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The "Argle Cut" allows access from The Rocks to Millers Point through a wall of sandstone. Picture: Jerrye and Roy Klotz MD, Wikimedia Commons. Panoramic picture at top of page: ©Chaiwat Leelakajonkaij/123RF.COM
The "Argyle Cut" is a tunnel cut through the giant sandstone cliffs that enclose The Rocks district.
The opening grants access from The Rocks and Sydney Cove to Millers Point and Darling Harbour.
It is an impressive engineering feat even by today's standards, given the wall of sandstone that runs across the top of The Rocks. In the convict days it would have seemed a daunting task to cut through the rock.
Work begun on the Argyle Cut in 1843 with convicts chipping away at the sandstone with picks.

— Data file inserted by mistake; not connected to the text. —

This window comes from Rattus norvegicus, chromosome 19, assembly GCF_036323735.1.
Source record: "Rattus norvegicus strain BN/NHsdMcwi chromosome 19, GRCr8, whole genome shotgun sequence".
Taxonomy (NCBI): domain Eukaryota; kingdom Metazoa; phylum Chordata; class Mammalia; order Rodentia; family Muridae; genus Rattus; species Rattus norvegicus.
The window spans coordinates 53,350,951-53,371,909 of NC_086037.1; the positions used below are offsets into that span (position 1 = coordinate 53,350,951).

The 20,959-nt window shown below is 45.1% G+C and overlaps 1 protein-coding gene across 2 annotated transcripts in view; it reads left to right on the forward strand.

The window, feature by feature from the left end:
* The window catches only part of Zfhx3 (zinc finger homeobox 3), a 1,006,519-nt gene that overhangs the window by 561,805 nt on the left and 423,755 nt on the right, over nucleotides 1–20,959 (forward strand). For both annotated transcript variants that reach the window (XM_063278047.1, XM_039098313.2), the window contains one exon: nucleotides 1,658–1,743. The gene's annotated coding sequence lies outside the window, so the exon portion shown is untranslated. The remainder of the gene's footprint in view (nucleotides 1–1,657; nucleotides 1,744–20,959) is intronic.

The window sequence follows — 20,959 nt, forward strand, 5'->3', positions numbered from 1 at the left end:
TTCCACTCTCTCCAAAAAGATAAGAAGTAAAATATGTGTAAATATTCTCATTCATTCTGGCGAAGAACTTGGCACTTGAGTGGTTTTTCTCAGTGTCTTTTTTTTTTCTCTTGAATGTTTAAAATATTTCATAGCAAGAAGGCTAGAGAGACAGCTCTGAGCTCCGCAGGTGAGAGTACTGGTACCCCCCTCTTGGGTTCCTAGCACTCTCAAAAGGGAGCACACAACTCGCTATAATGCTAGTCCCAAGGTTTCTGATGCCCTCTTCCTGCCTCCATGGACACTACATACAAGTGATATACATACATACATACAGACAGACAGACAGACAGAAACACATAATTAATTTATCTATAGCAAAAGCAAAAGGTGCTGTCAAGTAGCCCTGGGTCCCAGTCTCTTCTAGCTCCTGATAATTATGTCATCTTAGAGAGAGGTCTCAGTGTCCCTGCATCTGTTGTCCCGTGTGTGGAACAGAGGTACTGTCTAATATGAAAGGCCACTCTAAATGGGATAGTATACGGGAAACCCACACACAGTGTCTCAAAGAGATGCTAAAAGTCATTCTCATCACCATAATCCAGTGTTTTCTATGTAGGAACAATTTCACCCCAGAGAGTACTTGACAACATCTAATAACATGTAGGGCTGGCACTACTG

The enormity of the task quickly became apparant and work was suspended. It wasn't until 1859 it resumed, but this time with the use of explosives and council labour.
The Argyle Cut at the turn of the 20th Century. Picture: Public Domain, State Library of NSW Collection
Children sit on sandstone walls in Cambridge Street. The Argyle Cut can be seen in the distance. Picture: Public Domain, State Library of NSW Collection
Children in the eastern side of Arygle Street, at the Argyle Cut in 1912. Picture: Harold Cazneaux. In National Gallery of Australia collection
Argyle Street, on the western side of the Argyle Cut. Picture: Public Domain, State Library of NSW Collection
The same location as in the above picture but a longer shot showing the parklands of Observatory Hill on the right. Picture: Public Domain, State Library of NSW Collection
The Argyle Cut with the entrance to Observatory Hill on the right. The historic "Arygle Terrace" can be seen above the Argyle Cut, on the right. Picture: Public Domain, State Library of NSW Collection
A different perspective on the picture above, with the entrance to Observatory Hill coming up on the left. Picture: Public Domain, State Library of NSW Collection
The Argyle Cut comes alive in 2012 under brightly coloured lights during the Vivid Sydney light festival. Picture: ©Anh Ngo/123RF.COM